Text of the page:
Nice to hear from you again.

Susan on July 30, 2012:

Hi Grace!

I was surprised to read this and since I had a macular hole in the past (prior to any cataract surgery), was wondering if a retinal hole was similar? I'm learning constantly about eye treatments and how they're treated! I previously wrote that my neighbor had the "regular" cataract surgery on May 29 (same day that I had the Re-Stor lens). She is is still being treated due to irritation and redness and told me it was probably because she also has been treated for glaucoma. This I didn't have, thank goodness! I'm doing well with the Re-Stor lens (only one eye) and only use cheap readers for small print.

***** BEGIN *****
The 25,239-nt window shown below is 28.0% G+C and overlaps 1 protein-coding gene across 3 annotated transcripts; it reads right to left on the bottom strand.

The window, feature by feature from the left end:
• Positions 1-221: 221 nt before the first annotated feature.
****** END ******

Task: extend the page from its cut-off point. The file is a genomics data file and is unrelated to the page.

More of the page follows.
Thanks for the update! You gave a lot of information about the lens that we would never know about, and you must have a great surgeon. Keep us posted!!